History of Tennessee from the Earliest Time to the Present; Together with an Historical and a Biographical Sketch of Henderson, Chester, Mcnairy, Decatur, and Hardin Counties, Besides a Valuable Fund of Notes, Original Observations, Reminiscences, Etc., Etc. Easley, S.C: Southern Historical Press, 1978.

DEES, James E.

James E. DEES, county court clerk, of Decaturville, was born in Shelby County, Tenn., April 8, 1852. His parents, Green and Martha C. (Lockhart) DEES, were both natives of Anson County. N.C., from which State he moved to Tennessee, Shelby County, near the line of Marshall County, Miss., where our subject was born, and finally settled in Decatur County, in 1852, where he now resides, is by occupation a farmer and planter. Of a family of nine children, four sons and two daughters are living. The mother departed this life in January, 1874.

James E. DEES was brought up on a farm, therefore accustomed to an active life. He received an excellent, practical education at Decaturville, and a year’s instruction at the Tennessee University at Knoxville. November 20, 1884, he married Miss Mary A. YARBRO, daughter of John T. YARBRO, of Decatur County. Mr. DEES is a strong Democrat of good standing with his party, was elected clerk of the county court in August, 1882, and has remained in the office since that time. He is a worthy and affable gentleman, enjoying the esteem of an extensive circle of friends and acquaintances. — Transcribed by David Donahue

History of Tennessee from the Earliest Time to the Present; Together with an Historical and a Biographical Sketch of Henderson, Chester, Mcnairy, Decatur, and Hardin Counties, Besides a Valuable Fund of Notes, Original Observations, Reminiscences, Etc., Etc. Easley, S.C: Southern Historical Press, 1978.

DAVIS, Nathan C.

Nathan C. DAVIS, a well known resident of Decatur County, was born July 14. 1843, in Hardin County. His father, Joseph DAVIS, was a native of Wake County, N.C., born February 7, 1805; he came to Maury County, Tenn., in 1829, where be carried on the blacksmith business; from there he went to Hardin County; was married to Harriet PERRY, a native of Williamson County. Tenn., but a descendant of North Carolinians.

The subject of this sketch is the eighth of fourteen children: received such education as the country schools of that day afforded, at Clifton, Tenn. When war was declared he enlisted in the Ninth Tennessee Cavalry, under command of J. B. BIFFLE, took part in the Parkers Cross Roads fight, Trenton, Humboldt, also in the engagements at Franklin and Thompson’s Station: he followed Straight and participated in combats at Town Creek, Day’s Gap, Sand Mountain and Gadsden, capturing the enemy at Pine Bluff; Mr. DAVIS was taken at Clifton by Murphy, but released by Capt. Sam MARTIN.

When peace was declared, he returned home and resumed farming; was married November 12, 1868, to Miss M. A. JOHNSON, of Hardin County, whose father was a native of that county; her mother was born in Alabama. To Nathan C. and M. A. (JOHNSON) DAVIS seven children were born; those living are Thomas J., William N., Benjamin F., Edgar H. and Mary E., James S. and an infant are both dead, November 24, 1882, Mrs. DAVIS died. Mr. DAVIS married the second time in January, 1883, to Mrs. Mary H. (STEPHENS) HARRELL, of Savannah, Tenn., a daughter of Col. H. H. STEPHENS, who was born in Boone, Bourbon Co., Ky.; her mother, Elizabeth (THARP) STEPHENS was the first white child born in Florence, Ala. She was educated at Louisville, Ky. To Mr. DAVIS‘ second marriage one child has been born, Perry, a son. Mr. and Mrs. DAVIS are earnest members of the Methodist Church. Mr. DAVIS is a steadfast Democrat and a courteous gentleman. — Transcribed by David Donahue

History of Tennessee from the Earliest Time to the Present; Together with an Historical and a Biographical Sketch of Henderson, Chester, Mcnairy, Decatur, and Hardin Counties, Besides a Valuable Fund of Notes, Original Observations, Reminiscences, Etc., Etc. Easley, S.C: Southern Historical Press, 1978.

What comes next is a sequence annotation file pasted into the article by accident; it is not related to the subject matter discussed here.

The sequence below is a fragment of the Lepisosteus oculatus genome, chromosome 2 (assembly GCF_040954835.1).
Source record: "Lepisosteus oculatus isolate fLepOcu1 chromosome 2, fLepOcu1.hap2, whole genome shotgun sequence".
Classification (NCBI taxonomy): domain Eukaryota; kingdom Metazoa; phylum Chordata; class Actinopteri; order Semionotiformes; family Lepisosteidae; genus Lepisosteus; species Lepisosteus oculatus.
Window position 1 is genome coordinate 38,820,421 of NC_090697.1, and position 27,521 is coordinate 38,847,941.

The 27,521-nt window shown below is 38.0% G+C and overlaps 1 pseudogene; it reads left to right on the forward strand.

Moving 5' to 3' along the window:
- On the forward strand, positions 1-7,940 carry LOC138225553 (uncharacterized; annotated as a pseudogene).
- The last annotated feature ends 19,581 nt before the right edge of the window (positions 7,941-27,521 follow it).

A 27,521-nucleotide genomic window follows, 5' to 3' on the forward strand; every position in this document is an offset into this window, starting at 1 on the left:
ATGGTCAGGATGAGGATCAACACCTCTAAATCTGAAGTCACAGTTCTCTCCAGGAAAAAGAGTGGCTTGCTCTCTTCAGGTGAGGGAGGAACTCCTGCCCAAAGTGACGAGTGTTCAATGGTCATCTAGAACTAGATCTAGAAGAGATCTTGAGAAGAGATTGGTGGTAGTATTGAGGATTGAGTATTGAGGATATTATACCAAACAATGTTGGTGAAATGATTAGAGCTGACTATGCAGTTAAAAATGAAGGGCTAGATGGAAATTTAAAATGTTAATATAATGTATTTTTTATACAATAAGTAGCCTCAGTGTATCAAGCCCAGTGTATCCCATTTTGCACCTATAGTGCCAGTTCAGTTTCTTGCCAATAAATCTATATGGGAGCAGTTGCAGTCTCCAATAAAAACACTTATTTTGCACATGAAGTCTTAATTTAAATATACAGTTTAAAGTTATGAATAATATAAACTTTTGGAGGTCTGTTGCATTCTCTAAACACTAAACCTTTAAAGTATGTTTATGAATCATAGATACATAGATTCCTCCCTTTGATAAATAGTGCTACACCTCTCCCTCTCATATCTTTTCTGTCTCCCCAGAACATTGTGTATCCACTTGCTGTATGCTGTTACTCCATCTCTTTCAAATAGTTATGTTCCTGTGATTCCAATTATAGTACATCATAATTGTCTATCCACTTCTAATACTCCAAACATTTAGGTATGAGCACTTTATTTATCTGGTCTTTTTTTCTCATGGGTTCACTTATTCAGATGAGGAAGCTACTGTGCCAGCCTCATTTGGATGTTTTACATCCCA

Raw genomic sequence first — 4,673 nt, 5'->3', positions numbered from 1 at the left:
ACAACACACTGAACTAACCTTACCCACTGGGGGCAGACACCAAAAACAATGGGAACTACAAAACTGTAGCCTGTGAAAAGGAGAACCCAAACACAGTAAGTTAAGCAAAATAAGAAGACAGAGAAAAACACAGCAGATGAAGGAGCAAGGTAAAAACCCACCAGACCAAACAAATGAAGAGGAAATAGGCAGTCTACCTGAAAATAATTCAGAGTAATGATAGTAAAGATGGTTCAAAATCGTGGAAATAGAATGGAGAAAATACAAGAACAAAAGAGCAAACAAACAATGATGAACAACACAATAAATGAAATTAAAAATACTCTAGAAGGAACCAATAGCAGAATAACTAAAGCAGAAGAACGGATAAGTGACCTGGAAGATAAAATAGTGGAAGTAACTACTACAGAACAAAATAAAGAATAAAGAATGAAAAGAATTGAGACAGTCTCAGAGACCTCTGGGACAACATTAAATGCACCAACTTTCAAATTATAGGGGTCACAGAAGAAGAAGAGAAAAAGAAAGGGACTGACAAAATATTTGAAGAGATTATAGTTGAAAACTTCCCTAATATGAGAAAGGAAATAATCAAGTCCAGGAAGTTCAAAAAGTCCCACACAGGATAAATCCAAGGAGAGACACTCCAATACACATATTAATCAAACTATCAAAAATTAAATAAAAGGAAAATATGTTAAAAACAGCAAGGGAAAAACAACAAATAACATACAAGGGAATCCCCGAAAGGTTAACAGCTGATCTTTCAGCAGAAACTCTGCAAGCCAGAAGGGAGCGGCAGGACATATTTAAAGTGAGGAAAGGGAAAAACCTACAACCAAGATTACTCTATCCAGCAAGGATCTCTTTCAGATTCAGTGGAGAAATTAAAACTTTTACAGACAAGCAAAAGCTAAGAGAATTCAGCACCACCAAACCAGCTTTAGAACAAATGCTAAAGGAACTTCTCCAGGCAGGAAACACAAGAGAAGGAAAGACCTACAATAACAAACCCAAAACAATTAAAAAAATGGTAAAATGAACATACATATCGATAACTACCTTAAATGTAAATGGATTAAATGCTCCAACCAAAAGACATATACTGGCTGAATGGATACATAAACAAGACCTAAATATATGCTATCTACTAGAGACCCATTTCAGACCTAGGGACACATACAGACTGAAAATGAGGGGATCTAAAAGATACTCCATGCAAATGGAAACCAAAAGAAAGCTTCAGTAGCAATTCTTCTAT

COUNTESS, John M.

John M. COUNTESS, a well known resident of the Third District, was born August 11, 1841, in Warren County, Tenn. His father, Asa COUNTESS, was a native of Tennessee, .a brick mason by trade. He married about 1833 a daughter of John MARTIN, of North Carolina, who came to Tennessee. To that union seven children were born, J. M. being the fourth and only surviving one. Asa COUNTESS enlisted in the Fifth Confederate Regiment, under command of B. J. HILL. He died in Mississippi after twelve months of gallant and faithful service.

Our subject received a fair education in the common schools of Warren County. He enlisted in the Sixteenth Tennessee, Confederate Army, under command of John H. SAVAGE. He remained in the service about one year: took part in the battles of Huttonville and Chute Mountains, Va. He became dissatisfied with the cause he was aiding, and on the morning of May 15, 1862, received a pass at Corinth, Miss., to be good until 10 o’clock. When about eleven 2 miles south of Corinth he met a detachment who claimed his time had expired. He said that his brother was sick in a house at a short distance, and by this means succeeded in passing. Shortly afterward he entered a swamp, and remained there through the day, traveling by night until ha reached a point about one hundred miles south. The man whom he hired for a guide had a horse upon which they took turns in riding, in that way resting themselves. While attempting to cross a river with several other fugitives from Tennessee companies, he was arrested by the town authorities, tried, condemned and sent back. Two officers started back to the army with the prisoners, four in number. While at supper, where they were camped for the night, Mr. Countess and his mate finished eating before the others. They stepped back, and covered by the darkness, slipped away unnoticed. They waded a small stream and spent the night about half a mile from the camp, continuing their journey the next morning. When they reached the river they secured a broad plank, and with one on each end crossed in safety and got home without being again molested. About four months later he enlisted in the Fifth Tennessee Cavalry of the Union Army, under command of Col. W. B. STOKES, taking part in the terrific battle of Stone’s River.